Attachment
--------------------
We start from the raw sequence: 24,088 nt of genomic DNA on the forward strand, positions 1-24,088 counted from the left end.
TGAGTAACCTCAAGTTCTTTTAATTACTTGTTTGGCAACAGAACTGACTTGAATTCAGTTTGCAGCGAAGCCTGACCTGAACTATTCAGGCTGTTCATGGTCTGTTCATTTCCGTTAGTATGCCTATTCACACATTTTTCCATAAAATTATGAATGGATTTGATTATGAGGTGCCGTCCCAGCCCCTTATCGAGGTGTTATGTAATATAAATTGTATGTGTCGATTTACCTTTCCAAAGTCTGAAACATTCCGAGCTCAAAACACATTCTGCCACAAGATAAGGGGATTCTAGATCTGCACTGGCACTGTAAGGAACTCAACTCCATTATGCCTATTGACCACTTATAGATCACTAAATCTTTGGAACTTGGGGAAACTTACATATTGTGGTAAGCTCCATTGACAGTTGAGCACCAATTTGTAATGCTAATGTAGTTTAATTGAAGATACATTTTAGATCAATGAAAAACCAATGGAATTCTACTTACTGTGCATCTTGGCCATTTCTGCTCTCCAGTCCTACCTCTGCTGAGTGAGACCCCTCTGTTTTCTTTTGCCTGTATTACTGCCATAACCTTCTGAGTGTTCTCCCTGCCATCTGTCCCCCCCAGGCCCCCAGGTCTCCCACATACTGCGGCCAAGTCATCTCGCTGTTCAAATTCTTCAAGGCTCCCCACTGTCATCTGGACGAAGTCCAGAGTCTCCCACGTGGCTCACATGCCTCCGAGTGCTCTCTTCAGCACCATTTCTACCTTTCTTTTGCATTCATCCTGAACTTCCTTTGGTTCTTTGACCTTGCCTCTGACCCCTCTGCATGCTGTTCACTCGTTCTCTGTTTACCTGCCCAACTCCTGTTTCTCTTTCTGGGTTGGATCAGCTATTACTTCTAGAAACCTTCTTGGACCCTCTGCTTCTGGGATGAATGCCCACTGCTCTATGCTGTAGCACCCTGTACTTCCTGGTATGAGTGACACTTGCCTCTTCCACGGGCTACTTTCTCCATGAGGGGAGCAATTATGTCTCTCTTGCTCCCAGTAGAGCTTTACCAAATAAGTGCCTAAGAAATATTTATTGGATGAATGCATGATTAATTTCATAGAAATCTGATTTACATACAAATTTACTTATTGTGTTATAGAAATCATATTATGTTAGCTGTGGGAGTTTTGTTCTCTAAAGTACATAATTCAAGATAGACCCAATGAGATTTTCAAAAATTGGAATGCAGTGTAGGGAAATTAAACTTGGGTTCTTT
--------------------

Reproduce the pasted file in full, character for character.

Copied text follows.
We start from the raw sequence: 24,088 nt of genomic DNA on the forward strand, positions 1-24,088 counted from the left end.
TGAGTAACCTCAAGTTCTTTTAATTACTTGTTTGGCAACAGAACTGACTTGAATTCAGTTTGCAGCGAAGCCTGACCTGAACTATTCAGGCTGTTCATGGTCTGTTCATTTCCGTTAGTATGCCTATTCACACATTTTTCCATAAAATTATGAATGGATTTGATTATGAGGTGCCGTCCCAGCCCCTTATCGAGGTGTTATGTAATATAAATTGTATGTGTCGATTTACCTTTCCAAAGTCTGAAACATTCCGAGCTCAAAACACATTCTGCCACAAGATAAGGGGATTCTAGATCTGCACTGGCACTGTAAGGAACTCAACTCCATTATGCCTATTGACCACTTATAGATCACTAAATCTTTGGAACTTGGGGAAACTTACATATTGTGGTAAGCTCCATTGACAGTTGAGCACCAATTTGTAATGCTAATGTAGTTTAATTGAAGATACATTTTAGATCAATGAAAAACCAATGGAATTCTACTTACTGTGCATCTTGGCCATTTCTGCTCTCCAGTCCTACCTCTGCTGAGTGAGACCCCTCTGTTTTCTTTTGCCTGTATTACTGCCATAACCTTCTGAGTGTTCTCCCTGCCATCTGTCCCCCCCAGGCCCCCAGGTCTCCCACATACTGCGGCCAAGTCATCTCGCTGTTCAAATTCTTCAAGGCTCCCCACTGTCATCTGGACGAAGTCCAGAGTCTCCCACGTGGCTCACATGCCTCCGAGTGCTCTCTTCAGCACCATTTCTACCTTTCTTTTGCATTCATCCTGAACTTCCTTTGGTTCTTTGACCTTGCCTCTGACCCCTCTGCATGCTGTTCACTCGTTCTCTGTTTACCTGCCCAACTCCTGTTTCTCTTTCTGGGTTGGATCAGCTATTACTTCTAGAAACCTTCTTGGACCCTCTGCTTCTGGGATGAATGCCCACTGCTCTATGCTGTAGCACCCTGTACTTCCTGGTATGAGTGACACTTGCCTCTTCCACGGGCTACTTTCTCCATGAGGGGAGCAATTATGTCTCTCTTGCTCCCAGTAGAGCTTTACCAAATAAGTGCCTAAGAAATATTTATTGGATGAATGCATGATTAATTTCATAGAAATCTGATTTACATACAAATTTACTTATTGTGTTATAGAAATCATATTATGTTAGCTGTGGGAGTTTTGTTCTCTAAAGTACATAATTCAAGATAGACCCAATGAGATTTTCAAAAATTGGAATGCAGTGTAGGGAAATTAAACTTGGGTTCTTT